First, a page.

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BASS Philosophy and Criminology / Course details
Year of entry: 2021
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Course unit details:
Foundations of Criminological Scholarship
|Unit level||Level 1|
|Teaching period(s)||Semester 1|
|Offered by||School of Social Sciences|
|Available as a free choice unit?||No|
This module is designed to give all first year students studying Criminology a number of
essential transferable skills and subject specific skills that they can then build on
throughout their undergraduate career and beyond.
Topics covered by this course include:
- Introduction to academic study at University
- Time management strategies
- Effective reading and note-taking methods
- Using e-sources
- How to reference and use evidence in essays
- Critical thinking and writing
- Presentation skills training
- Revision and exam techniques
The unit aims to:
- Develop students' skills in producing written evidenced argument, using university-level, academic standard writing.
- Develop students' abilities to communicate ideas and to present arguments verbally
- Give students a formal space within the curriculum in which to reflect on the requirements for University level learning, researching, reading and writing
This module is designed to give all first year students studying criminology a number of essential transferable skills and subject specific skills that they can then build on throughout their undergraduate career and beyond.
Teaching and learning methods
Teaching in academic year 20/21 will reflect both University policy and local and national lockdown restrictions operating at the time of delivery. We will offer face-to-face teaching where possible and provide a like for like on-line experience for those unable to be on campus. Our teaching models will be flexible and allow us to adapt to changing conditions, however, the common intention across units is to provide (1) media, activities and other learning material that should be engaged with before scheduled teaching; (2) a timetabled 2-hour online lecture/workshop slot used for a range of online Q&A and follow-up activities; (3) a timetabled weekly 1-hour seminar/activity slot that will be face-to-face if possible and ‘live’ online if not/preferred; (4) weekly opportunity for 1:1 support. In total, there will be the opportunity for up to 30 hours of contact time.
Knowledge and understanding
- Understand what University study involves and the various expectations (e.g. work and attendance, assessment criteria, etc).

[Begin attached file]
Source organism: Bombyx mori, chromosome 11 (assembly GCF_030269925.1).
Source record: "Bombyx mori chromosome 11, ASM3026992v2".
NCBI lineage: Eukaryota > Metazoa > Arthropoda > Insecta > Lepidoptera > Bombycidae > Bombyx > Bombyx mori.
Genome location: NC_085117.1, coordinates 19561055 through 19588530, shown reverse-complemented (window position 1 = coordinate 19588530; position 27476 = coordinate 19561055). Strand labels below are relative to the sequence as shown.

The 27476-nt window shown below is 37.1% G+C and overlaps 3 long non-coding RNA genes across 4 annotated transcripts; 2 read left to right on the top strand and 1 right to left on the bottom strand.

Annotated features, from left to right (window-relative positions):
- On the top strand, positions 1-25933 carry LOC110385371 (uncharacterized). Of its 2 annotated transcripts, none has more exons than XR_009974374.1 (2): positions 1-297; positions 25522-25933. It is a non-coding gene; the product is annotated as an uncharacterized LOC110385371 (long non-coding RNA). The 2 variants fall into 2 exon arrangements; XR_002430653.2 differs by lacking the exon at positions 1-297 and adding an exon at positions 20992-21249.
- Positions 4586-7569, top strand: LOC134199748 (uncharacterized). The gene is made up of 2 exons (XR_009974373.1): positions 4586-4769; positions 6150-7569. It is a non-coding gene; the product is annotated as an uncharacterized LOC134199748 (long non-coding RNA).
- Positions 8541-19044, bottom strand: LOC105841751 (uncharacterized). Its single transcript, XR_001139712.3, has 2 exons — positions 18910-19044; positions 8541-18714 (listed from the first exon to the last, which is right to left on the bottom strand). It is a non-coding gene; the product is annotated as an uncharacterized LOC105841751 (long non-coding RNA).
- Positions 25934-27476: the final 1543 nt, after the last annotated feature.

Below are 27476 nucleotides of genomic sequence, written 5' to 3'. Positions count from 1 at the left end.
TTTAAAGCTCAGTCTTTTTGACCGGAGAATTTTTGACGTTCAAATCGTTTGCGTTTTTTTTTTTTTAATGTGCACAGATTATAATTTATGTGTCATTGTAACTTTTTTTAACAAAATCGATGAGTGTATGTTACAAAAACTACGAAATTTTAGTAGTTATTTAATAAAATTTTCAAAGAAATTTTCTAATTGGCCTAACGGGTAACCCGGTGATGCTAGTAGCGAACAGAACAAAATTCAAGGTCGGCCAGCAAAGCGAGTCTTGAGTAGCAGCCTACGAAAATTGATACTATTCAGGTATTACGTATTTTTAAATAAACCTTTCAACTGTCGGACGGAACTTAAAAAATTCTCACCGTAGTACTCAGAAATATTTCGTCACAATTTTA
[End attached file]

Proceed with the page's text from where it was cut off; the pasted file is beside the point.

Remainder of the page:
- Know the roles of different staff members (e.g. academic advisors, teaching staff, teaching support office, etc)
- Understand what a critical academic argument involves
- Know how to select reliable and relevant academic sources of information
- Critically reflect upon their own work and other people’s arguments.
- Be able to produce evidenced, well-constructed, logical criminological arguments in both written work and in group work discussions.
- Locate, use, cite and reference using the Harvard system academic literature, legal sources and official data sources appropriately within written work.
- Have a familiarity with the various e-learning resources (including bibliographic databases, e-journals and books and assess the quality of web sources).
- Demonstrate a University level essay writing technique, with appropriate spelling, grammar and punctuation.
Transferable skills and personal qualities
- Utilize effective revision and exam techniques
- Use active reading and note-taking methods learned
- Demonstrate good presentation skills
- Work effectively in a team
- Demonstrate critical thinking and writing skills
- Show an awareness of the services supplied by the University’s Careers Service and ways to enhance employability during the first year
- Effectively use the library and its services.
100% Coursework (3000 words).
Non-assessed essay (1500 words); 5% will be deducted from the overall mark for non-submission of this formative essay.
Compulsory non-assessed group presentation.
Extensive individual and generic feedback on the non-assessed essay given via Blackboard and in class, as well as additional advice in preparation for the assessed essay. Students will also receive written and verbal feedback on their group presentation.
R. Van den - Budgen, Critical Thinking for Students, (Oxford: How To Books 3rd ed., 2000)
A. Northedge, The Good Study Guide, (The Open University 2005)
|Scheduled activity hours|
|Supervised time in studio/wksp||26|
|Independent study hours|
|Marion Vannier||Unit coordinator|
Restricted to BA (Criminology) students ONLY for which this subject is compulsory.
See Law School timetable